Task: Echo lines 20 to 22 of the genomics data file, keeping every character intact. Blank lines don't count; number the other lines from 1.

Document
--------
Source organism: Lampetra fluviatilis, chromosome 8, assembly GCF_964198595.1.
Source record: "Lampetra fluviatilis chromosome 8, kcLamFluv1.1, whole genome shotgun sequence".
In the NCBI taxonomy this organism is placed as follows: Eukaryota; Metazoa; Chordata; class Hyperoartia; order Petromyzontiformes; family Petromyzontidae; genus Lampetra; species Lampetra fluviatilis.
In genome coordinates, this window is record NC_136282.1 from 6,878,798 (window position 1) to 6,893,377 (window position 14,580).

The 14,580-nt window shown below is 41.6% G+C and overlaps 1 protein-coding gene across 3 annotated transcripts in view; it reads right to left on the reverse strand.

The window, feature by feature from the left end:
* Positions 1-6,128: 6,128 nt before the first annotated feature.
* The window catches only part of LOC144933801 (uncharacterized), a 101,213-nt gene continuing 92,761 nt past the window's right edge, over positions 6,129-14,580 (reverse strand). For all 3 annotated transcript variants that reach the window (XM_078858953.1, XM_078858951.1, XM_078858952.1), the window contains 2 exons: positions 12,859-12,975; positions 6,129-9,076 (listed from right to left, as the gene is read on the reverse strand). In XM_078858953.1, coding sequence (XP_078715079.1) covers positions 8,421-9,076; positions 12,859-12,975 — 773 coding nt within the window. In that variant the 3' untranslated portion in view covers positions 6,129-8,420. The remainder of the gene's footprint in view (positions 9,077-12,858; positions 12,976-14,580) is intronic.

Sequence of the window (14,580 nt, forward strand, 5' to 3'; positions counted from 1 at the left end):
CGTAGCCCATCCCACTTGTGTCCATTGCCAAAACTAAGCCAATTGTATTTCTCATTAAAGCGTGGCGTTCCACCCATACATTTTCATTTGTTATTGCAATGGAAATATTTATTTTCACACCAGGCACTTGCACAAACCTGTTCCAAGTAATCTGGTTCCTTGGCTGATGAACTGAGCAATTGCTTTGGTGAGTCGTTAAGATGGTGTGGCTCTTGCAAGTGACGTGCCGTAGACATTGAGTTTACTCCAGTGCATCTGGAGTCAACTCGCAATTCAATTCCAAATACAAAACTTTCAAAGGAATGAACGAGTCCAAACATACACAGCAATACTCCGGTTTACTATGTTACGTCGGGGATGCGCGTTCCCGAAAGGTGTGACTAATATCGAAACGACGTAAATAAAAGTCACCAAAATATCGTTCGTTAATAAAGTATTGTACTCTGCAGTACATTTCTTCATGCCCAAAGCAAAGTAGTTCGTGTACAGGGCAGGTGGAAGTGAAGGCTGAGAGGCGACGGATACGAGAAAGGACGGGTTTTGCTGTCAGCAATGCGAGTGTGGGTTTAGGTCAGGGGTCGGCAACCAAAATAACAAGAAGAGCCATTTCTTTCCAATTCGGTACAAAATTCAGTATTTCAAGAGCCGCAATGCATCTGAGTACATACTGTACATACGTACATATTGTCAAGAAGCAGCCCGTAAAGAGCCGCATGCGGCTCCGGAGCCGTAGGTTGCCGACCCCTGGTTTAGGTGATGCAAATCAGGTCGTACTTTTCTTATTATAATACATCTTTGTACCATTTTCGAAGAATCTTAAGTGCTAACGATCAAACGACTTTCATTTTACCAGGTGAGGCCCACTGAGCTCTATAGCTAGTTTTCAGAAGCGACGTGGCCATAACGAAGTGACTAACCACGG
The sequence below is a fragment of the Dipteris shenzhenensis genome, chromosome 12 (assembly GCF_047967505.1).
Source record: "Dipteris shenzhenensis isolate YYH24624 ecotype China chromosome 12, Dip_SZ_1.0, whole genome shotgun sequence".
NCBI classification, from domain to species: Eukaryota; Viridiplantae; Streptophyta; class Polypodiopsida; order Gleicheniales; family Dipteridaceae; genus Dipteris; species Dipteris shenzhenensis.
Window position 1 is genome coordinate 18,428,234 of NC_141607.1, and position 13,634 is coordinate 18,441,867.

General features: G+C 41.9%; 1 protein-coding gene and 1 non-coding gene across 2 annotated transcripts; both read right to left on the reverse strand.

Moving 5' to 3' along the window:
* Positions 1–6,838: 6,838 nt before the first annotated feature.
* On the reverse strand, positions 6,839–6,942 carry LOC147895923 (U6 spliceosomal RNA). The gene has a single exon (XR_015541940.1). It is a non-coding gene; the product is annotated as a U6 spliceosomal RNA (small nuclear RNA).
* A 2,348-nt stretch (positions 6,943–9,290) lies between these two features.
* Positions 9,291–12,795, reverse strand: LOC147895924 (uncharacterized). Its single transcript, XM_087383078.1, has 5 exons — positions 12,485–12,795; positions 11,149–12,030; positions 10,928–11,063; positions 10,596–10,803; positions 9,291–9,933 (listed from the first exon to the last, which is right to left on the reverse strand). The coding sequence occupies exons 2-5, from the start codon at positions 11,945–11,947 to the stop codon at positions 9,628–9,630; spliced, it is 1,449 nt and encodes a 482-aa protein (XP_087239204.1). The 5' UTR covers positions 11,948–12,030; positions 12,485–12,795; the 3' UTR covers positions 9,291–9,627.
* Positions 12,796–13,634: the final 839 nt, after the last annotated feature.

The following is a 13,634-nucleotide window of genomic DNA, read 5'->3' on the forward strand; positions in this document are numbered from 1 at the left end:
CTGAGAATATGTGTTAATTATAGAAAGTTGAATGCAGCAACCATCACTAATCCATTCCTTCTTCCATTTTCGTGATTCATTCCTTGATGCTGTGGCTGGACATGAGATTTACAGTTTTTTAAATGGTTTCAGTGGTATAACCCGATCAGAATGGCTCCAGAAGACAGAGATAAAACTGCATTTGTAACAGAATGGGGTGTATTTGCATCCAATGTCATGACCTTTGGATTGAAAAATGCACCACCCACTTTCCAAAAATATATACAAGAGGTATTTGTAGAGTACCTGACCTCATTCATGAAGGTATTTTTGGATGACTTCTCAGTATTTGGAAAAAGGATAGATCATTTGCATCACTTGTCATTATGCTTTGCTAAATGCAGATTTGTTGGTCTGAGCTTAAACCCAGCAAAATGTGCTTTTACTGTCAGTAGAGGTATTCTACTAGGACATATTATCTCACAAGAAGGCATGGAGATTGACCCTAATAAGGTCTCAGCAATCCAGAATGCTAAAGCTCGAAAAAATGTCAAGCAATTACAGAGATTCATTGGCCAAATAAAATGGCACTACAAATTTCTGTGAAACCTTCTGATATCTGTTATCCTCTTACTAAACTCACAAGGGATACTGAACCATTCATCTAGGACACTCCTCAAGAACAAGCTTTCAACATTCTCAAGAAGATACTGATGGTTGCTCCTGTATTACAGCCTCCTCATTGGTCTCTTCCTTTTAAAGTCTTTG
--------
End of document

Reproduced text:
* Positions 9,291–12,795, reverse strand: LOC147895924 (uncharacterized). Its single transcript, XM_087383078.1, has 5 exons — positions 12,485–12,795; positions 11,149–12,030; positions 10,928–11,063; positions 10,596–10,803; positions 9,291–9,933 (listed from the first exon to the last, which is right to left on the reverse strand). The coding sequence occupies exons 2-5, from the start codon at positions 11,945–11,947 to the stop codon at positions 9,628–9,630; spliced, it is 1,449 nt and encodes a 482-aa protein (XP_087239204.1). The 5' UTR covers positions 11,948–12,030; positions 12,485–12,795; the 3' UTR covers positions 9,291–9,627.
* Positions 12,796–13,634: the final 839 nt, after the last annotated feature.

The following is a 13,634-nucleotide window of genomic DNA, read 5'->3' on the forward strand; positions in this document are numbered from 1 at the left end: